Family caregivers truly are the backbone of Ohio’s long-term care system. Approximately 1.7 million Ohioans provide some level of unpaid care for a loved one who is older or who has a disability. Caregivers are spouses, children, grandchildren, grandparents, brothers, sisters, aunts, uncles, friends, neighbors and more. Caregiving is unique to every family and every relationship. Ohio’s area agencies on aging, through the National Family Caregiver Support program, provide an array of supports for family caregivers, including training, respite care, medical alert services, personal care, home delivered meals, chore services, home modifications and more. Call 1-866-243-5678 to be connected to the agency serving your community.
Here are a few examples of ways area agencies help caregivers every day:
• Mary and Lee have been married for more than 67 years and have lived in their Hamilton County home for nearly five decades. When Lee was diagnosed with dementia and Parkinson’s disease, Mary called the Council on Aging of Southwestern Ohio and enrolled Lee in the Elderly Services Program. His son and daughter drove him to an adult day program twice a week, giving Mary some respite. However, her daily duties coupled with difficulty sleeping due to Lee’s nighttime needs led Mary to feel overwhelmed and exhausted, so their care manager referred Mary to the Council on Aging’s caregiver support program. Their, a support nurse, Anna, visits with Mary and regularly reassures her. Anna also advocated for a third day of adult day services, with the goal of keeping Lee at home with his wife for as long as possible.
• Gloria had a stroke a few years ago, which affected her memory and caused dementia. Since her stroke, her husband, William, has been her primary caregiver. During Gloria’s rehabilitation, hospital staff referred William to the Central Ohio Area Agency on Aging, where he learned about available services and resources that could help Gloria. With help of COAAA and the PASSPORT program, Gloria attends adult day services twice a week, giving William respite from the busy schedule of caregiving, and allows him to refresh his energy, go grocery shopping and go to doctor’s appointments while knowing that Gloria is in a safe place. William has great family support, as well. His son helps him on the weekends.
• Sara was a fifty-something mother of two adult children looking forward to early retirement when her out-of-state parents’ health started declining. Her parents, Mary and Ken, lived four hours away in another state, and Ken was the only driver of the two. Once he lost the use of his legs, he was unable to drive at all and this left the couple with no access to the outside world. They chose to relocate to Ohio so that they could be closer to Sara for support. Sara received help from the Family Caregiver Support Program at Direction Home Aging and Disabilities. Staff there conducted an assessment and helped to create a care plan for her parents. They also linked Sara to classes to help her stay organized as she planned for future care needs, as well as respite services when her father passed away and her mother needed more care due to Alzheimer’s Disease. Sara was able to continue working, keep her parents in the community and spend quality time with her husband and children thanks to the assistance she received from her area agency.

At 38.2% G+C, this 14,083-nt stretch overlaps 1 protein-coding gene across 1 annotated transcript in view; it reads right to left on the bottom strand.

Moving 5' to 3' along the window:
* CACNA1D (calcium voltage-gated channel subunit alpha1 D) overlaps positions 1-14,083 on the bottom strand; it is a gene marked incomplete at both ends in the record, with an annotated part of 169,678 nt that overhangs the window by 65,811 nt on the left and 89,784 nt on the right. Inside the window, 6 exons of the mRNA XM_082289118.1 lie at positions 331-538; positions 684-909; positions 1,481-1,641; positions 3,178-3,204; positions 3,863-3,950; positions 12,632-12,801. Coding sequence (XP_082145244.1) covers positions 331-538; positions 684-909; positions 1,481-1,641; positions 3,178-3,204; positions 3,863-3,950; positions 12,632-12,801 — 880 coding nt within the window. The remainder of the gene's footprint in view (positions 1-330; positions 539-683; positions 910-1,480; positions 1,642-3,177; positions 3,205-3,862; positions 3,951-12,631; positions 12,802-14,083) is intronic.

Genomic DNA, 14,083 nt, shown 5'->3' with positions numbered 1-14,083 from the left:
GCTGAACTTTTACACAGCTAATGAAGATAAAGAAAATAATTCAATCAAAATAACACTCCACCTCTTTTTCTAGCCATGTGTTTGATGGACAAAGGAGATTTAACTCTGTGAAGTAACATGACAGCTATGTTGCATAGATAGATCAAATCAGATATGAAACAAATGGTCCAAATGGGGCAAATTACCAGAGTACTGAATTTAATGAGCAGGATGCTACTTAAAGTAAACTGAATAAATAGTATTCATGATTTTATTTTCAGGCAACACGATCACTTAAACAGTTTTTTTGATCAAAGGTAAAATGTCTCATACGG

• Linda and her family have lived in Jefferson County all their lives. When Linda’s husband Wayne was diagnosed with Alzheimer’s disease, she reached out to Area Agency on Aging Region 9, Inc. and was linked to their Caregiver Support Program. Linda was suffering stress and burnout. She was desperate for ideas on how to deal with his behaviors and find respite. The area agency enrolled Wayne in Care Coordination services to give Linda a break. They taught Linda how to respond to difficult behaviors and addressed her need for self-care. Her caregiver support nurse made regular calls and visits, and Linda attended the monthly facilitated support group. Linda was supported even as Wayne moved from their home into a nursing home. Linda now is caring for her 97-year-old mother. She still attends the monthly support group. She is grateful for the area agency’s caring hand that has assisted her through her caregiving journey.
• Linda is a 55-year-old grandparent caregiver living in Gallia County. For the past 12 years, she has raised her three young grandchildren. Linda became involved with the Area Agency on Aging District 7, Inc. Caregiver Support Program after a counselor for one of the grandchildren referred her. Linda lives in a small home with no stove and had been cooking all their meals in a microwave oven. Following a home visit, area agency staff linked Linda to supplemental services in the Caregiver Support Program and the Help Fund (a support program funded by donations from area agency staff), and helped Linda get a new stove. The first real meal Linda fixed for her family on the new stove was pot roast. Linda related, “It is nice knowing there is someone out there that understands what grandparents raising grandchildren are going through.” Linda continues to receive support from the area agency, including a monthly newsletter with information and education resources.
We are incredibly proud of our area agencies on aging and the work they do every day to help older adults and their families live healthy lives and stay connected to their communities.
Submitted by the Ohio Department of Aging.